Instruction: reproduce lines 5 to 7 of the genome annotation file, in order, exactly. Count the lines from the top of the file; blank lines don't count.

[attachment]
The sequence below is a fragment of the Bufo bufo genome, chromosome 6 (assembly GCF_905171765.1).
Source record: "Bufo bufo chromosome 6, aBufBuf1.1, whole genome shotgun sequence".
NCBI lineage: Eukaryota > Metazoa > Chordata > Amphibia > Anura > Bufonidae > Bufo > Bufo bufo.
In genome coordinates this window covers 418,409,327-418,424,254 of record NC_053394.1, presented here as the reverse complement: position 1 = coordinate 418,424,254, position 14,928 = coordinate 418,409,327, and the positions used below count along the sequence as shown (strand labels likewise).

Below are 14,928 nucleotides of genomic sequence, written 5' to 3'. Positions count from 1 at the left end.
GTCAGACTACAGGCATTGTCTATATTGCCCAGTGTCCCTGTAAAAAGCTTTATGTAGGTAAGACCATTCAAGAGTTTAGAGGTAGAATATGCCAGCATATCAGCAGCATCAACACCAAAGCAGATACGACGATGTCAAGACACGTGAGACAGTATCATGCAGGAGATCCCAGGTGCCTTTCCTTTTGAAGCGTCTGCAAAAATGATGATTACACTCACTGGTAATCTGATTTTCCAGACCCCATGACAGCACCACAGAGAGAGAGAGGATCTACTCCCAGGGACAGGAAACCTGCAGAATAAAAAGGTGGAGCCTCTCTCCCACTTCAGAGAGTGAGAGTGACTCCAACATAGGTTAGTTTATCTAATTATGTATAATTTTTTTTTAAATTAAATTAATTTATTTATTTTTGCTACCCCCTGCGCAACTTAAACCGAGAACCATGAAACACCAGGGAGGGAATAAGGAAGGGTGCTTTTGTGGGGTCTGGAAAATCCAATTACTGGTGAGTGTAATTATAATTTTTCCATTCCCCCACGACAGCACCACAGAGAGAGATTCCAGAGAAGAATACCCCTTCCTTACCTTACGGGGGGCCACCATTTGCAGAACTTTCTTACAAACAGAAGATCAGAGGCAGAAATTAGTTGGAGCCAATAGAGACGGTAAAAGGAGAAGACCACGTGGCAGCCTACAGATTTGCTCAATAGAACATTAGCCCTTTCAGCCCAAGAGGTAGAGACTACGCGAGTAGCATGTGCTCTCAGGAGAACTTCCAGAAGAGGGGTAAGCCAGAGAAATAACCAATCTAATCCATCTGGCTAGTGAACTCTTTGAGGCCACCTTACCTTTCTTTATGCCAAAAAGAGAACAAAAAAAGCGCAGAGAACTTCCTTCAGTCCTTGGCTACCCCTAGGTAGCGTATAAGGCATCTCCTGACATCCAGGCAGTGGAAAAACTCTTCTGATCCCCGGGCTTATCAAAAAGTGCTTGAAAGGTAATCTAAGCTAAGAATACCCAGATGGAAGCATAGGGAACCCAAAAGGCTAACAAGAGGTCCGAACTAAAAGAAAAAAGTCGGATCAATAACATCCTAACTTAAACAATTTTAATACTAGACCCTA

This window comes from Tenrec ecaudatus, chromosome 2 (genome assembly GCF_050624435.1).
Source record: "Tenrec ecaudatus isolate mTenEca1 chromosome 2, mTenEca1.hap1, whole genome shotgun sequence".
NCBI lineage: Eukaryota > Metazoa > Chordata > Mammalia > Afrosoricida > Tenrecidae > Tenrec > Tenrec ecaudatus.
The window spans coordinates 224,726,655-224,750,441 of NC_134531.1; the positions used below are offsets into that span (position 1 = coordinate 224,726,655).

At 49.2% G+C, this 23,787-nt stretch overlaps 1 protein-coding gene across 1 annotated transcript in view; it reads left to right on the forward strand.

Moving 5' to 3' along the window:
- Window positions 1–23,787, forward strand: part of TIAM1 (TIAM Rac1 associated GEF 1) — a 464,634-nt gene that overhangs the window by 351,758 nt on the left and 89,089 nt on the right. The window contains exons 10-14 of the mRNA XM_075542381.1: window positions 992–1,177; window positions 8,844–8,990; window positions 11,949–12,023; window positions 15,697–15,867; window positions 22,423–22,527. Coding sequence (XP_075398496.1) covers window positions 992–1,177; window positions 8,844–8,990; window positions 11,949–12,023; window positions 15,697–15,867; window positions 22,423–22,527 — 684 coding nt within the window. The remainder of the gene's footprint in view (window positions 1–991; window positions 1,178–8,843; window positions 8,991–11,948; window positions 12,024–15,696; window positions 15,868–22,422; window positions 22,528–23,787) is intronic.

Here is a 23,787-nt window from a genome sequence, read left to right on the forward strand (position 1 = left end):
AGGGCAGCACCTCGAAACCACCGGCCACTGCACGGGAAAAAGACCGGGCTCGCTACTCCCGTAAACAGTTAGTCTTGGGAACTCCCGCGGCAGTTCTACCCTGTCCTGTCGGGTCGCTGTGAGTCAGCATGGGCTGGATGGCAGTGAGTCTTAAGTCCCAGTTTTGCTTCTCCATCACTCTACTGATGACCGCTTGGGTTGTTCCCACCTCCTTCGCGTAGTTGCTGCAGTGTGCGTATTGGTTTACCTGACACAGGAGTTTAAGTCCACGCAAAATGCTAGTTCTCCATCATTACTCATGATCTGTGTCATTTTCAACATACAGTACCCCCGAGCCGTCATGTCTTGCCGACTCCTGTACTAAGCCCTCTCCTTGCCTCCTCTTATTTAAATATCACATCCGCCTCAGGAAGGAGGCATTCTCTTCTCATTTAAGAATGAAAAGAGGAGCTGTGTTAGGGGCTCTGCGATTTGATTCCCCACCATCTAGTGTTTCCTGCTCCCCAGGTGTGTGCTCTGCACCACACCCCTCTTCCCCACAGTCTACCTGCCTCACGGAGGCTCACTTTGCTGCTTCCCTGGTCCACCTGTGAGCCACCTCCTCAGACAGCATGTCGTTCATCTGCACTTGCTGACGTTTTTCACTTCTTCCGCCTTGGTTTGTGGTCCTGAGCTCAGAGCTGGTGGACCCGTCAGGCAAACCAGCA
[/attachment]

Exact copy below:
Below are 14,928 nucleotides of genomic sequence, written 5' to 3'. Positions count from 1 at the left end.
GTCAGACTACAGGCATTGTCTATATTGCCCAGTGTCCCTGTAAAAAGCTTTATGTAGGTAAGACCATTCAAGAGTTTAGAGGTAGAATATGCCAGCATATCAGCAGCATCAACACCAAAGCAGATACGACGATGTCAAGACACGTGAGACAGTATCATGCAGGAGATCCCAGGTGCCTTTCCTTTTGAAGCGTCTGCAAAAATGATGATTACACTCACTGGTAATCTGATTTTCCAGACCCCATGACAGCACCACAGAGAGAGAGAGGATCTACTCCCAGGGACAGGAAACCTGCAGAATAAAAAGGTGGAGCCTCTCTCCCACTTCAGAGAGTGAGAGTGACTCCAACATAGGTTAGTTTATCTAATTATGTATAATTTTTTTTTAAATTAAATTAATTTATTTATTTTTGCTACCCCCTGCGCAACTTAAACCGAGAACCATGAAACACCAGGGAGGGAATAAGGAAGGGTGCTTTTGTGGGGTCTGGAAAATCCAATTACTGGTGAGTGTAATTATAATTTTTCCATTCCCCCACGACAGCACCACAGAGAGAGATTCCAGAGAAGAATACCCCTTCCTTACCTTACGGGGGGCCACCATTTGCAGAACTTTCTTACAAACAGAAGATCAGAGGCAGAAATTAGTTGGAGCCAATAGAGACGGTAAAAGGAGAAGACCACGTGGCAGCCTACAGATTTGCTCAATAGAACATTAGCCCTTTCAGCCCAAGAGGTAGAGACTACGCGAGTAGCATGTGCTCTCAGGAGAACTTCCAGAAGAGGGGTAAGCCAGAGAAATAACCAATCTAATCCATCTGGCTAGTGAACTCTTTGAGGCCACCTTACCTTTCTTTATGCCAAAAAGAGAACAAAAAAAGCGCAGAGAACTTCCTTCAGTCCTTGGCTACCCCTAGGTAGCGTATAAGGCATCTCCTGACATCCAGGCAGTGGAAAAACTCTTCTGATCCCCGGGCTTATCAAAAAGTGCTTGAAAGGTAATCTAAGCTAAGAATACCCAGATGGAAGCATAGGGAACCCAAAAGGCTAACAAGAGGTCCGAACTAAAAGAAAAAAGTCGGATCAATAACATCCTAACTTAAACAATTTTAATACTAGACCCTA

This window comes from Tenrec ecaudatus, chromosome 2 (genome assembly GCF_050624435.1).